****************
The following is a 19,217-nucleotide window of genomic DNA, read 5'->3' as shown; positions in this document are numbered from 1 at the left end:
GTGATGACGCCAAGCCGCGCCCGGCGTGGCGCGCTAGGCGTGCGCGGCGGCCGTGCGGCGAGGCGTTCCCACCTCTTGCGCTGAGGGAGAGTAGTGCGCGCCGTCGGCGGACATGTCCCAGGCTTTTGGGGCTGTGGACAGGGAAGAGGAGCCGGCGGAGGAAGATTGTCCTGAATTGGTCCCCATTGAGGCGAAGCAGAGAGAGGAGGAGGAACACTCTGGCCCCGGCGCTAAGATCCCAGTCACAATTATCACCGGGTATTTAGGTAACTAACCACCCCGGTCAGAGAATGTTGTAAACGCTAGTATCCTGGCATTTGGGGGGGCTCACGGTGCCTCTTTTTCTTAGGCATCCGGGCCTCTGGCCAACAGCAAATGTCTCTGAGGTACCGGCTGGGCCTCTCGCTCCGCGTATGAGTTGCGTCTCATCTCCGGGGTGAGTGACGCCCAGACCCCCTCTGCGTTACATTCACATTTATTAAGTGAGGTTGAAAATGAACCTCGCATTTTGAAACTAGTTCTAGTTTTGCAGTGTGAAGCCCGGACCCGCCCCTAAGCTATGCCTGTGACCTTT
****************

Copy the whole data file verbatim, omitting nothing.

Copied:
The following is a 19,217-nucleotide window of genomic DNA, read 5'->3' as shown; positions in this document are numbered from 1 at the left end:
GTGATGACGCCAAGCCGCGCCCGGCGTGGCGCGCTAGGCGTGCGCGGCGGCCGTGCGGCGAGGCGTTCCCACCTCTTGCGCTGAGGGAGAGTAGTGCGCGCCGTCGGCGGACATGTCCCAGGCTTTTGGGGCTGTGGACAGGGAAGAGGAGCCGGCGGAGGAAGATTGTCCTGAATTGGTCCCCATTGAGGCGAAGCAGAGAGAGGAGGAGGAACACTCTGGCCCCGGCGCTAAGATCCCAGTCACAATTATCACCGGGTATTTAGGTAACTAACCACCCCGGTCAGAGAATGTTGTAAACGCTAGTATCCTGGCATTTGGGGGGGCTCACGGTGCCTCTTTTTCTTAGGCATCCGGGCCTCTGGCCAACAGCAAATGTCTCTGAGGTACCGGCTGGGCCTCTCGCTCCGCGTATGAGTTGCGTCTCATCTCCGGGGTGAGTGACGCCCAGACCCCCTCTGCGTTACATTCACATTTATTAAGTGAGGTTGAAAATGAACCTCGCATTTTGAAACTAGTTCTAGTTTTGCAGTGTGAAGCCCGGACCCGCCCCTAAGCTATGCCTGTGACCTTT